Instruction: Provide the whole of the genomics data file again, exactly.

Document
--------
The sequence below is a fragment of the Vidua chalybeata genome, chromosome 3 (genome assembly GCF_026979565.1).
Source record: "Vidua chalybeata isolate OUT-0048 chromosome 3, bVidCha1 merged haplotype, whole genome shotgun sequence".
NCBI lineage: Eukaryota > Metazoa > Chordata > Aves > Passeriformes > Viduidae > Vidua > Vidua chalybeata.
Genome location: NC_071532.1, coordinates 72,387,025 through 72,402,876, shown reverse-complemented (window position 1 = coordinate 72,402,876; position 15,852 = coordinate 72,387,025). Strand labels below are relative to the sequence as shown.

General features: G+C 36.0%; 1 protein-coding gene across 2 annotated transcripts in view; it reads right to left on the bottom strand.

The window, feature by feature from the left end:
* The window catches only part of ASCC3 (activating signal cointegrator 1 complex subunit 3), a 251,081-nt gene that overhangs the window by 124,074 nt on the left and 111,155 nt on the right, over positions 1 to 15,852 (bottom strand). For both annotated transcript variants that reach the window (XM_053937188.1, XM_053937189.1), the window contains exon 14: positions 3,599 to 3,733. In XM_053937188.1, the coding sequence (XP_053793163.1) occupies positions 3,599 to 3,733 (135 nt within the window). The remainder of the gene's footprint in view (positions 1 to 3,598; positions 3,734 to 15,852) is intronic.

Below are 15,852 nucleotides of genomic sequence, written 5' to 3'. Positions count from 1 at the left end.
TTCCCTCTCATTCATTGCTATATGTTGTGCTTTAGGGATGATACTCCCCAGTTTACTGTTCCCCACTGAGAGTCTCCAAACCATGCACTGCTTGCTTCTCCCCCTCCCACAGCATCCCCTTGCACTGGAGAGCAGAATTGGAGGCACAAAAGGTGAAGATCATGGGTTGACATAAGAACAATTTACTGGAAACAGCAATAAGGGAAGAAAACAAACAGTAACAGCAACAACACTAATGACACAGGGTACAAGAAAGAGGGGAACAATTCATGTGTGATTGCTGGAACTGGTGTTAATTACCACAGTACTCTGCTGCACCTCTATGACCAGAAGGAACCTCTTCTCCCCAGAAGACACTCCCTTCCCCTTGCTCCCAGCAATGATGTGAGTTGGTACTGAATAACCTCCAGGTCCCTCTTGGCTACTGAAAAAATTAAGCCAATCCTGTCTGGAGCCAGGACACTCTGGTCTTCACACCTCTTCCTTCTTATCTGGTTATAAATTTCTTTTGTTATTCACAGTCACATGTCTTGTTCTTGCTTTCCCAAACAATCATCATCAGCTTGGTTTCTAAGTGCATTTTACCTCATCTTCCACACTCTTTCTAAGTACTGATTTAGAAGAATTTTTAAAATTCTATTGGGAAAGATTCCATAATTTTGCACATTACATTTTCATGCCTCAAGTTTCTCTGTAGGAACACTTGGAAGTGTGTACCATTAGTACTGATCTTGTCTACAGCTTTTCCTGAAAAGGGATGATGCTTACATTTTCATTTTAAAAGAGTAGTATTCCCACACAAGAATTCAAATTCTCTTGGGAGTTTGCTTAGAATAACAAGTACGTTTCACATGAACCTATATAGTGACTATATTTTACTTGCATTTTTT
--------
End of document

The sequence below is a fragment of the Vidua chalybeata genome, chromosome 3 (genome assembly GCF_026979565.1).
Source record: "Vidua chalybeata isolate OUT-0048 chromosome 3, bVidCha1 merged haplotype, whole genome shotgun sequence".
NCBI lineage: Eukaryota > Metazoa > Chordata > Aves > Passeriformes > Viduidae > Vidua > Vidua chalybeata.
Genome location: NC_071532.1, coordinates 72,387,025 through 72,402,876, shown reverse-complemented (window position 1 = coordinate 72,402,876; position 15,852 = coordinate 72,387,025). Strand labels below are relative to the sequence as shown.

General features: G+C 36.0%; 1 protein-coding gene across 2 annotated transcripts in view; it reads right to left on the bottom strand.

The window, feature by feature from the left end:
* The window catches only part of ASCC3 (activating signal cointegrator 1 complex subunit 3), a 251,081-nt gene that overhangs the window by 124,074 nt on the left and 111,155 nt on the right, over positions 1 to 15,852 (bottom strand). For both annotated transcript variants that reach the window (XM_053937188.1, XM_053937189.1), the window contains exon 14: positions 3,599 to 3,733. In XM_053937188.1, the coding sequence (XP_053793163.1) occupies positions 3,599 to 3,733 (135 nt within the window). The remainder of the gene's footprint in view (positions 1 to 3,598; positions 3,734 to 15,852) is intronic.

Below are 15,852 nucleotides of genomic sequence, written 5' to 3'. Positions count from 1 at the left end.
TTCCCTCTCATTCATTGCTATATGTTGTGCTTTAGGGATGATACTCCCCAGTTTACTGTTCCCCACTGAGAGTCTCCAAACCATGCACTGCTTGCTTCTCCCCCTCCCACAGCATCCCCTTGCACTGGAGAGCAGAATTGGAGGCACAAAAGGTGAAGATCATGGGTTGACATAAGAACAATTTACTGGAAACAGCAATAAGGGAAGAAAACAAACAGTAACAGCAACAACACTAATGACACAGGGTACAAGAAAGAGGGGAACAATTCATGTGTGATTGCTGGAACTGGTGTTAATTACCACAGTACTCTGCTGCACCTCTATGACCAGAAGGAACCTCTTCTCCCCAGAAGACACTCCCTTCCCCTTGCTCCCAGCAATGATGTGAGTTGGTACTGAATAACCTCCAGGTCCCTCTTGGCTACTGAAAAAATTAAGCCAATCCTGTCTGGAGCCAGGACACTCTGGTCTTCACACCTCTTCCTTCTTATCTGGTTATAAATTTCTTTTGTTATTCACAGTCACATGTCTTGTTCTTGCTTTCCCAAACAATCATCATCAGCTTGGTTTCTAAGTGCATTTTACCTCATCTTCCACACTCTTTCTAAGTACTGATTTAGAAGAATTTTTAAAATTCTATTGGGAAAGATTCCATAATTTTGCACATTACATTTTCATGCCTCAAGTTTCTCTGTAGGAACACTTGGAAGTGTGTACCATTAGTACTGATCTTGTCTACAGCTTTTCCTGAAAAGGGATGATGCTTACATTTTCATTTTAAAAGAGTAGTATTCCCACACAAGAATTCAAATTCTCTTGGGAGTTTGCTTAGAATAACAAGTACGTTTCACATGAACCTATATAGTGACTATATTTTACTTGCATTTTTT